The latest media frenzy over electronic cigarettes comes in the wake of a study investigating the effects of aerosol vapor that critics call “wildly misleading.”
Critics of alternative smoking technologies are seizing on a study from New York University School of Medicine published Jan. 29, claiming the devices may lead to cancer. The researcher conclude that it is, “possible that e-cigarette smoke may contribute to lung and bladder cancer.” Michael Walsh of Cancer Research U.K. says the study, “doesn’t show this,” noting the researchers focused on the impact e-cigarette vapor has on the DNA of mice and human cells and never compared it to the effects to smoking.
The researchers did not specifically investigate whether the aerosol vapor released by e-cigarettes causes cancer. The study simply showed that vapor from e-cigarettes, “raised levels of DNA damage in the lungs, bladders and hearts of mice.” While damaged DNA increases cancer risks, Walsh argues their study establishes no basis to directly link vaping with cancer.
“They didn’t look at how it affected people. And they didn’t directly compare it to smoking,” Walsh said in an article for Cancer Research U.K. Tuesday. “The study didn’t look at humans, and so didn’t show any effect on the health of humans. Different e-cigs devices deliver different amounts of vapor, and people use them in different ways. So the levels of e-cig vapor and nicotine used in the study might not match the levels that people are exposed to through normal use.”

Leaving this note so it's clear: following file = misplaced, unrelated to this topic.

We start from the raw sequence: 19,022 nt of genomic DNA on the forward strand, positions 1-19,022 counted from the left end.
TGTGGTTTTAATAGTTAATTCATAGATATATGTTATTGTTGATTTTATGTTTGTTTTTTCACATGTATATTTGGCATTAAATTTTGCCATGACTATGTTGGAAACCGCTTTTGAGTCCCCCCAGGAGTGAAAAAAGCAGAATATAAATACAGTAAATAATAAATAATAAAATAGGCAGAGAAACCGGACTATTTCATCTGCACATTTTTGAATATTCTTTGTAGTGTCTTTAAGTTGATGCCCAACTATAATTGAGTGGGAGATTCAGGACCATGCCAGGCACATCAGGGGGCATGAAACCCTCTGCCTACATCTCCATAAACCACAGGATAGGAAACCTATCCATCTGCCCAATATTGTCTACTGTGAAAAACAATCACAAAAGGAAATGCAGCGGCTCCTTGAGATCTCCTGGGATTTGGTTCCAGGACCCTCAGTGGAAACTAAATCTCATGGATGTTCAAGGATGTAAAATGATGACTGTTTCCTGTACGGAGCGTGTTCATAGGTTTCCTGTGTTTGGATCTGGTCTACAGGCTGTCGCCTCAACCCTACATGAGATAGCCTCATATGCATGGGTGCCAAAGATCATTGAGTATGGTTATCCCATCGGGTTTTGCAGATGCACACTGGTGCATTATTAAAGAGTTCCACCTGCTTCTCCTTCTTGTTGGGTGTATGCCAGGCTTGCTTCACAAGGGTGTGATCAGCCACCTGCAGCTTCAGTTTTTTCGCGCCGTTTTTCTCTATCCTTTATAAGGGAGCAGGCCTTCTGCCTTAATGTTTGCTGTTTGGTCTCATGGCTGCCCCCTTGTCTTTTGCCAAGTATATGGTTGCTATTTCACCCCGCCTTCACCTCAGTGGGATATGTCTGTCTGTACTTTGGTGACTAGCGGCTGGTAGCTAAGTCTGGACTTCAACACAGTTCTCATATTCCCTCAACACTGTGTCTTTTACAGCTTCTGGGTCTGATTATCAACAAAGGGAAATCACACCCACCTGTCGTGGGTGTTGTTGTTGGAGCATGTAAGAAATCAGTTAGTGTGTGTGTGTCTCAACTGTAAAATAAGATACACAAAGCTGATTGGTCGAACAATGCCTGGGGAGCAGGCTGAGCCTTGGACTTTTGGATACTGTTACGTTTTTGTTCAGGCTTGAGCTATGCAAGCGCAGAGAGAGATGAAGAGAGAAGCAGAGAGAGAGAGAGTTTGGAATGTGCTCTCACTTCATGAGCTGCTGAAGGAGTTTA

Public health experts focused on harm reduction argue efforts to spread misinformation on alternative smoking options that minimize their benefits simply deny smokers less harmful options while tacitly encouraging them to keep using a more dangerous product.
An article from a group of scientists appearing in the Annual Review of Public Health, which is set to be released in April, argues that the mounting scientific evidence on e-cigarettes favors the argument that vaping drastically reduces the health risks from combustible tobacco. They say the public health community must work to correct misinformation that the devices carry similar harms to cigarettes, which is currently dominating mainstream media coverage of vaping.
The group includes scientists from New York University (NYU), the Institute for Tobacco Research and Policy Studies, the Truth Initiative, the University of Nevada and the University of Vermont.
Despite the onslaught of misinformation in the media on the supposed threats posed by vapor products, millions of former smokers globally are transitioning to the harm reduction tools and quitting combustible cigarettes.
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